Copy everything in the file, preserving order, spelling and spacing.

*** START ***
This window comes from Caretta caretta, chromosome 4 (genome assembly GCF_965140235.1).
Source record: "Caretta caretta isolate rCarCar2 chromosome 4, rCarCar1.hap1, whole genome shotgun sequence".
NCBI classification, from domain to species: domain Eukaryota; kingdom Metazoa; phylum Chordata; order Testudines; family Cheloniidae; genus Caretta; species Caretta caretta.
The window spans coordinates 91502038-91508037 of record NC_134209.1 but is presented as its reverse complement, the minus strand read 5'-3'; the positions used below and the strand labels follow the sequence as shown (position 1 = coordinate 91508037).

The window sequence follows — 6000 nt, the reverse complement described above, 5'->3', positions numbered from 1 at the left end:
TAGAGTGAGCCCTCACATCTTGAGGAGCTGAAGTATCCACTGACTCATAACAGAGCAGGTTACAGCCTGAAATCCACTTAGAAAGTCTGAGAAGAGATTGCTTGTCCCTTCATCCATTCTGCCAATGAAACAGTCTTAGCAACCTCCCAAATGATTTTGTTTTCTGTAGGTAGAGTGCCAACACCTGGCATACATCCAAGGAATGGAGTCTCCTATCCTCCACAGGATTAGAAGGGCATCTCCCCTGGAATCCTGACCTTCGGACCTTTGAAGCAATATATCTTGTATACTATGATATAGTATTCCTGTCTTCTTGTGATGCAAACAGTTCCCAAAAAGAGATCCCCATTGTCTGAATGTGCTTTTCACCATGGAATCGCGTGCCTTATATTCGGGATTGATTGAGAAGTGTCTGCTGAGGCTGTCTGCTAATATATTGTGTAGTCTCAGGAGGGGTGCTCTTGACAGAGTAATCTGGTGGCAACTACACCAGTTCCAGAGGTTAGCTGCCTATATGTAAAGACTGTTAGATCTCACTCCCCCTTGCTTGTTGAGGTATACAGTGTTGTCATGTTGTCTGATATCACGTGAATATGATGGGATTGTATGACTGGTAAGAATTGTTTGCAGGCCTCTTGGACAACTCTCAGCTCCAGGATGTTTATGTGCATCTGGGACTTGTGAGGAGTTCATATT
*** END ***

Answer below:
This window comes from Caretta caretta, chromosome 4 (genome assembly GCF_965140235.1).
Source record: "Caretta caretta isolate rCarCar2 chromosome 4, rCarCar1.hap1, whole genome shotgun sequence".
NCBI classification, from domain to species: domain Eukaryota; kingdom Metazoa; phylum Chordata; order Testudines; family Cheloniidae; genus Caretta; species Caretta caretta.
The window spans coordinates 91502038-91508037 of record NC_134209.1 but is presented as its reverse complement, the minus strand read 5'-3'; the positions used below and the strand labels follow the sequence as shown (position 1 = coordinate 91508037).

The window sequence follows — 6000 nt, the reverse complement described above, 5'->3', positions numbered from 1 at the left end:
TAGAGTGAGCCCTCACATCTTGAGGAGCTGAAGTATCCACTGACTCATAACAGAGCAGGTTACAGCCTGAAATCCACTTAGAAAGTCTGAGAAGAGATTGCTTGTCCCTTCATCCATTCTGCCAATGAAACAGTCTTAGCAACCTCCCAAATGATTTTGTTTTCTGTAGGTAGAGTGCCAACACCTGGCATACATCCAAGGAATGGAGTCTCCTATCCTCCACAGGATTAGAAGGGCATCTCCCCTGGAATCCTGACCTTCGGACCTTTGAAGCAATATATCTTGTATACTATGATATAGTATTCCTGTCTTCTTGTGATGCAAACAGTTCCCAAAAAGAGATCCCCATTGTCTGAATGTGCTTTTCACCATGGAATCGCGTGCCTTATATTCGGGATTGATTGAGAAGTGTCTGCTGAGGCTGTCTGCTAATATATTGTGTAGTCTCAGGAGGGGTGCTCTTGACAGAGTAATCTGGTGGCAACTACACCAGTTCCAGAGGTTAGCTGCCTATATGTAAAGACTGTTAGATCTCACTCCCCCTTGCTTGTTGAGGTATACAGTGTTGTCATGTTGTCTGATATCACGTGAATATGATGGGATTGTATGACTGGTAAGAATTGTTTGCAGGCCTCTTGGACAACTCTCAGCTCCAGGATGTTTATGTGCATCTGGGACTTGTGAGGAGTTCATATT